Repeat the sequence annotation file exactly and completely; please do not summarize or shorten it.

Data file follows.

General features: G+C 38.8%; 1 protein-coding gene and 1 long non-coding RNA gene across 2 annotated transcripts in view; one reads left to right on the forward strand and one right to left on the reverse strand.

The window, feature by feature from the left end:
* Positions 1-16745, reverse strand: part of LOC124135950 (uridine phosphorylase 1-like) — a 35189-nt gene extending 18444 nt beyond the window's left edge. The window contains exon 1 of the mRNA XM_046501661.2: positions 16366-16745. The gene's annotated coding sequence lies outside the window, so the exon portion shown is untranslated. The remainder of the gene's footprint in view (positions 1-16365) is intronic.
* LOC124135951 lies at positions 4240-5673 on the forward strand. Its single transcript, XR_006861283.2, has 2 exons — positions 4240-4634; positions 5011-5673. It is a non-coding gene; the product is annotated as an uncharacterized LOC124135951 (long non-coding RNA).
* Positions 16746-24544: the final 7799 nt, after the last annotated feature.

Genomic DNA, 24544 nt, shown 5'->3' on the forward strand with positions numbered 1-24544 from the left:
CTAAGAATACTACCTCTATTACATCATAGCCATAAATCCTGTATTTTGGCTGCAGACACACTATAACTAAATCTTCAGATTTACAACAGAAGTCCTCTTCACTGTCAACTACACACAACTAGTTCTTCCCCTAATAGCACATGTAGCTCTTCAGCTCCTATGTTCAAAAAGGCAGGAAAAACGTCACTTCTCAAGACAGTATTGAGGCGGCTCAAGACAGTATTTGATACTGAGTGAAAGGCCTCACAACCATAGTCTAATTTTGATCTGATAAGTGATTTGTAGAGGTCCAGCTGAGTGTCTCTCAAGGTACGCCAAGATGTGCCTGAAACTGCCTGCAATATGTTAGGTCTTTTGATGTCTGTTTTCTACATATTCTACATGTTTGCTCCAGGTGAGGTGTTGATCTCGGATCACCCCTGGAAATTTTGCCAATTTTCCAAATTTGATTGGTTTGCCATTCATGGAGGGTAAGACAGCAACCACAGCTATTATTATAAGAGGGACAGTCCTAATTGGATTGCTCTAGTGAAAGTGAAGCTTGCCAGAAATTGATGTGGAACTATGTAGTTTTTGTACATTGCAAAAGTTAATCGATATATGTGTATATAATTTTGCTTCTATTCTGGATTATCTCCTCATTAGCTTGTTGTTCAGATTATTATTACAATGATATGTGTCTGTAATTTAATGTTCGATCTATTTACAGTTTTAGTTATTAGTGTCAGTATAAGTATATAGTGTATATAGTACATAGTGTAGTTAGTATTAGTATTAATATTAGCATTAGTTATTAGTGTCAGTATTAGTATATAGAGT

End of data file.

General features: G+C 38.8%; 1 protein-coding gene and 1 long non-coding RNA gene across 2 annotated transcripts in view; one reads left to right on the forward strand and one right to left on the reverse strand.

The window, feature by feature from the left end:
* Positions 1-16745, reverse strand: part of LOC124135950 (uridine phosphorylase 1-like) — a 35189-nt gene extending 18444 nt beyond the window's left edge. The window contains exon 1 of the mRNA XM_046501661.2: positions 16366-16745. The gene's annotated coding sequence lies outside the window, so the exon portion shown is untranslated. The remainder of the gene's footprint in view (positions 1-16365) is intronic.
* LOC124135951 lies at positions 4240-5673 on the forward strand. Its single transcript, XR_006861283.2, has 2 exons — positions 4240-4634; positions 5011-5673. It is a non-coding gene; the product is annotated as an uncharacterized LOC124135951 (long non-coding RNA).
* Positions 16746-24544: the final 7799 nt, after the last annotated feature.

Genomic DNA, 24544 nt, shown 5'->3' on the forward strand with positions numbered 1-24544 from the left:
CTAAGAATACTACCTCTATTACATCATAGCCATAAATCCTGTATTTTGGCTGCAGACACACTATAACTAAATCTTCAGATTTACAACAGAAGTCCTCTTCACTGTCAACTACACACAACTAGTTCTTCCCCTAATAGCACATGTAGCTCTTCAGCTCCTATGTTCAAAAAGGCAGGAAAAACGTCACTTCTCAAGACAGTATTGAGGCGGCTCAAGACAGTATTTGATACTGAGTGAAAGGCCTCACAACCATAGTCTAATTTTGATCTGATAAGTGATTTGTAGAGGTCCAGCTGAGTGTCTCTCAAGGTACGCCAAGATGTGCCTGAAACTGCCTGCAATATGTTAGGTCTTTTGATGTCTGTTTTCTACATATTCTACATGTTTGCTCCAGGTGAGGTGTTGATCTCGGATCACCCCTGGAAATTTTGCCAATTTTCCAAATTTGATTGGTTTGCCATTCATGGAGGGTAAGACAGCAACCACAGCTATTATTATAAGAGGGACAGTCCTAATTGGATTGCTCTAGTGAAAGTGAAGCTTGCCAGAAATTGATGTGGAACTATGTAGTTTTTGTACATTGCAAAAGTTAATCGATATATGTGTATATAATTTTGCTTCTATTCTGGATTATCTCCTCATTAGCTTGTTGTTCAGATTATTATTACAATGATATGTGTCTGTAATTTAATGTTCGATCTATTTACAGTTTTAGTTATTAGTGTCAGTATAAGTATATAGTGTATATAGTACATAGTGTAGTTAGTATTAGTATTAATATTAGCATTAGTTATTAGTGTCAGTATTAGTATATAGAGT